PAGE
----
Feature Leadership

Just Be There: My Experience as a Youth Mentor – and How You Can Make an Impact, Too!

By Erica N. Brown (Epsilon Theta, California State University, Sacramento)

Growing up, I didn’t know what a mentor was, because I was lucky to have what I had. I had a wonderful family and other supportive adults. I participated in sports and extracurriculars, and school wasn’t too stressful for me. Most of the kids around me came from similar backgrounds. Although I had my struggles, overall, life wasn’t too bad.

Erica and her mentor cohort

Then in fall 2017, I was being interviewed to volunteer as a mentor in Aging UP, a local nonprofit in Sacramento. Their mission is “to empower youth with experience in foster care to successfully transition into adulthood.” The interview was intense; I was asked questions about my personality, strengths, weaknesses, hopes, experiences, learning lessons and personal goals within the program. Although I was excited to help, I didn’t think I really had “the experience” to be a mentor to a youth in foster care. Many of my friends don’t have kids, I had no knowledge of the foster care system, and I didn’t feel like I had gone through enough perseverance to relate to a teen—my future mentee—who experienced the difficulty of being removed from their family. I just knew I wanted to help, and I could only do that if I put myself out there.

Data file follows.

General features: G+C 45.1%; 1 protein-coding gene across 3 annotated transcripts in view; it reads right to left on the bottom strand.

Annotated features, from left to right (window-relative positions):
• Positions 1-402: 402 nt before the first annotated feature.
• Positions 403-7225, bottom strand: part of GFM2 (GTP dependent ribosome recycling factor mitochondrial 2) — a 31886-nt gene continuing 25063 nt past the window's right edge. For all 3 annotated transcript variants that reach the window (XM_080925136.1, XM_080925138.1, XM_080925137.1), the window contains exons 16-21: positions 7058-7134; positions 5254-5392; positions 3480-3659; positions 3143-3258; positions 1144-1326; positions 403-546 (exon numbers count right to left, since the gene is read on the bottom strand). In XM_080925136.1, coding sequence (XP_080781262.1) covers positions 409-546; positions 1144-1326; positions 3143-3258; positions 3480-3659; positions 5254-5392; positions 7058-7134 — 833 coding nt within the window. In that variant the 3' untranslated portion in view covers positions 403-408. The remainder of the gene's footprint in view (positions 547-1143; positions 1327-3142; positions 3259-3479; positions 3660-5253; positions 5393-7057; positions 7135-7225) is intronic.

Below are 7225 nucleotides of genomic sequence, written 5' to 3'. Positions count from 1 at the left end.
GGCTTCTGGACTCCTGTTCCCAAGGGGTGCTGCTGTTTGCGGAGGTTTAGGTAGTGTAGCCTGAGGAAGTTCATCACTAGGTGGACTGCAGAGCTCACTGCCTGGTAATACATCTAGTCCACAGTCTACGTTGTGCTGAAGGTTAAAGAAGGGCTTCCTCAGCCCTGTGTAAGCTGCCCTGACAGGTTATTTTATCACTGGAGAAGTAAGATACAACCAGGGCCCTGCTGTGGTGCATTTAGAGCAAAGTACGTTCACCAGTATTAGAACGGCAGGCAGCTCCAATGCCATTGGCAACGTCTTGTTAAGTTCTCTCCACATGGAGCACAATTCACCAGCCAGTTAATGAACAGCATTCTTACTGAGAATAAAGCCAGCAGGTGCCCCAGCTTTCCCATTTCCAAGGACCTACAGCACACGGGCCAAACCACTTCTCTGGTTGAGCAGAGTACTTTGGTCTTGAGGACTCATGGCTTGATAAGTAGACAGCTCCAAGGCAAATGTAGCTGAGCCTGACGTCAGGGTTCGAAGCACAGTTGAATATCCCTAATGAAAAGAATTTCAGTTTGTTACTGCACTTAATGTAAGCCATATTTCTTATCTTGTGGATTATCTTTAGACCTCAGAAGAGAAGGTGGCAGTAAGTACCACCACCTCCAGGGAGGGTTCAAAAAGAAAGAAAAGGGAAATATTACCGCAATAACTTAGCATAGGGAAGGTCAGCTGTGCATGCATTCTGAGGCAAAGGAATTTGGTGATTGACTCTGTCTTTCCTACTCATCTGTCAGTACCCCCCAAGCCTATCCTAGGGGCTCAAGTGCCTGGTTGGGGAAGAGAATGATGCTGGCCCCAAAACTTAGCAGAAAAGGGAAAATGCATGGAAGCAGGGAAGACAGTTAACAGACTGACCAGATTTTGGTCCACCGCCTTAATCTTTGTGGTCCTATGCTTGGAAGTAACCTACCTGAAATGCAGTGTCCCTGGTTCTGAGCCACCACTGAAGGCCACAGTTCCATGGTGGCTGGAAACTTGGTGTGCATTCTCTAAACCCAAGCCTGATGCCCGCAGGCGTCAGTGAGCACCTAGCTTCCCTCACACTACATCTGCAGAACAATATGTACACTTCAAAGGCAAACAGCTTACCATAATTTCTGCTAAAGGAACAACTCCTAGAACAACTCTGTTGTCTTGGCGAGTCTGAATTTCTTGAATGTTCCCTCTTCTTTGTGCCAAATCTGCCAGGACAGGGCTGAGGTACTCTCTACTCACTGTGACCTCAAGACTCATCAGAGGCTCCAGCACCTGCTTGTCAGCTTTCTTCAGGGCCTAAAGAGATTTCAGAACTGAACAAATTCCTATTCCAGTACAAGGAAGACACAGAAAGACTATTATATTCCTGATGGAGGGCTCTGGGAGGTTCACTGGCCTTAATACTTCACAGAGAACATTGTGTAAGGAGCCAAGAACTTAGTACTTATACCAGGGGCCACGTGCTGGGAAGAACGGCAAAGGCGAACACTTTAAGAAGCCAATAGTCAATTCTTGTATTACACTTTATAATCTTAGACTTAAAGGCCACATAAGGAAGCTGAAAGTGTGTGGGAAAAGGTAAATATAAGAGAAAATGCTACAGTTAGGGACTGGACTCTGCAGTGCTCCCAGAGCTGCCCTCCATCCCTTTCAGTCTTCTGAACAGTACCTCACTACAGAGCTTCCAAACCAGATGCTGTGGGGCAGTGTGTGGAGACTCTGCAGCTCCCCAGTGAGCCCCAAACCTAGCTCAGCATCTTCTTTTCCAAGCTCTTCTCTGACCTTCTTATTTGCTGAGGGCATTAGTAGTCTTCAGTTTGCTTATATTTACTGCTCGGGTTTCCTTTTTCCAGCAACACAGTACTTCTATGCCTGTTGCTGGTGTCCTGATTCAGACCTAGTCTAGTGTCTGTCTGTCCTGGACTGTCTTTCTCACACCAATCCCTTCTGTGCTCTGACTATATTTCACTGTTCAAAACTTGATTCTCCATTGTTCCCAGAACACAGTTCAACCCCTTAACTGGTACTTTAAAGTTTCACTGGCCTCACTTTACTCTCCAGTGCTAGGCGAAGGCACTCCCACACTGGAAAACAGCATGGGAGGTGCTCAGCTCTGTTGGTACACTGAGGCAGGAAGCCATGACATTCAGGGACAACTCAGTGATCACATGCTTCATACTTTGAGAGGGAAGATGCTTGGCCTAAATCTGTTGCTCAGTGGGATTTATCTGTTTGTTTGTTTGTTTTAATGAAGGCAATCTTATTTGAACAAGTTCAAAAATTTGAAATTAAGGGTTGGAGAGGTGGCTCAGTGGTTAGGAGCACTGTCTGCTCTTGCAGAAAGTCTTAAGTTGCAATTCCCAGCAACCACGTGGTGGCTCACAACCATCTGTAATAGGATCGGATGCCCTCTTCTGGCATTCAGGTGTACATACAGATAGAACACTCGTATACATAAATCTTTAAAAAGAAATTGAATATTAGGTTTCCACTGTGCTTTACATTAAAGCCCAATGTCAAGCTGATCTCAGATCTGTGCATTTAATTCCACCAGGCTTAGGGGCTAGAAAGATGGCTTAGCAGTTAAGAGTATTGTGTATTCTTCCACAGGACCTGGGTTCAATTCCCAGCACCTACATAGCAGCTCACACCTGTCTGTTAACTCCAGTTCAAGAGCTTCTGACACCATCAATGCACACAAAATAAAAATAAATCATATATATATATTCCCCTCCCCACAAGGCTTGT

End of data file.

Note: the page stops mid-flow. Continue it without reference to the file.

Erica and her mentee

Now, three and a half years later, I’m still matched with my mentee! We are one of two mentoring matches from Aging UP’s very first cohort still with their original match. I have seen my mentee grow from a shy, quiet high school freshman into a confident, hopeful high school senior! Our bond didn’t happen overnight; at first, we closely followed the program’s minimum hours required per month by attending group events that the program hosts as well as by hanging out one-on-one. Our conversations were challenging in the beginning, but I knew from the program’s training that I just had to be patient, offer ideas and options, and ask great questions.

When the COVID-19 pandemic hit, I was someone who remained a constant in her life. It was also the year that I saw her as well as our relationship grow the most. Since we couldn’t do more than sit, eat and talk (which is our favorite thing to do!), we really got to know each other more, and I felt like “a mentor” finally. I’ve shared with her about my sorority experience and showed her around my alma mater, Sacramento State; I got excited when she responded with interest in joining a sorority when she heads to college! Even one of my personal program dreams came true: I helped my mentee with her first resume and cover letter!

I have learned that consistency and follow-through are where it starts if you want to be a mentor to a youth in foster care, or anyone. You don’t need specific experience. Just being there for someone and letting them know constantly that you are truly there for them – that’s the key to being a great mentor. I’ve only gone a handful of weeks during our time together where I may not have gotten to message her. Although I may not see my mentee in person every day or week, I let her know I am genuinely thinking of her and check in when she may be going through something.

I knew I had made an impact when I received the text below in response to my Thanksgiving message last year. It was one of the best texts I’ve ever received in my life, and I knew the program’s mission was really coming to life! You too can make this impact by reaching out and learning more about a youth mentoring program that’s local to you. Don’t be scared; you will make a huge difference not only on your future mentee, but yourself too!